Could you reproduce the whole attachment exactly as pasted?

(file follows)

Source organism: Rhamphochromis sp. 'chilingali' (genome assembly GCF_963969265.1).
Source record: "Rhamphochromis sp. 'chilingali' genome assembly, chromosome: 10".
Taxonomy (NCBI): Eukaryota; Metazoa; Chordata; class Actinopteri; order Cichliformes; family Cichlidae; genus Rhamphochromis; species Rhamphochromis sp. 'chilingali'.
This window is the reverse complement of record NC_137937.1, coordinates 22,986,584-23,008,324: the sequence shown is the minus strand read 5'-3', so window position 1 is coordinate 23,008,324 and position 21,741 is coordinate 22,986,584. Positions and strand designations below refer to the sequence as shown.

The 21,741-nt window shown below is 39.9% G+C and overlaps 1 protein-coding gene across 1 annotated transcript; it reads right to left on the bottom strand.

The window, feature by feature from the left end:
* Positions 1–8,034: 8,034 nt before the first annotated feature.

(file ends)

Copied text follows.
Source organism: Rhamphochromis sp. 'chilingali' (genome assembly GCF_963969265.1).
Source record: "Rhamphochromis sp. 'chilingali' genome assembly, chromosome: 10".
Taxonomy (NCBI): Eukaryota; Metazoa; Chordata; class Actinopteri; order Cichliformes; family Cichlidae; genus Rhamphochromis; species Rhamphochromis sp. 'chilingali'.
This window is the reverse complement of record NC_137937.1, coordinates 22,986,584-23,008,324: the sequence shown is the minus strand read 5'-3', so window position 1 is coordinate 23,008,324 and position 21,741 is coordinate 22,986,584. Positions and strand designations below refer to the sequence as shown.

The 21,741-nt window shown below is 39.9% G+C and overlaps 1 protein-coding gene across 1 annotated transcript; it reads right to left on the bottom strand.

The window, feature by feature from the left end:
* Positions 1–8,034: 8,034 nt before the first annotated feature.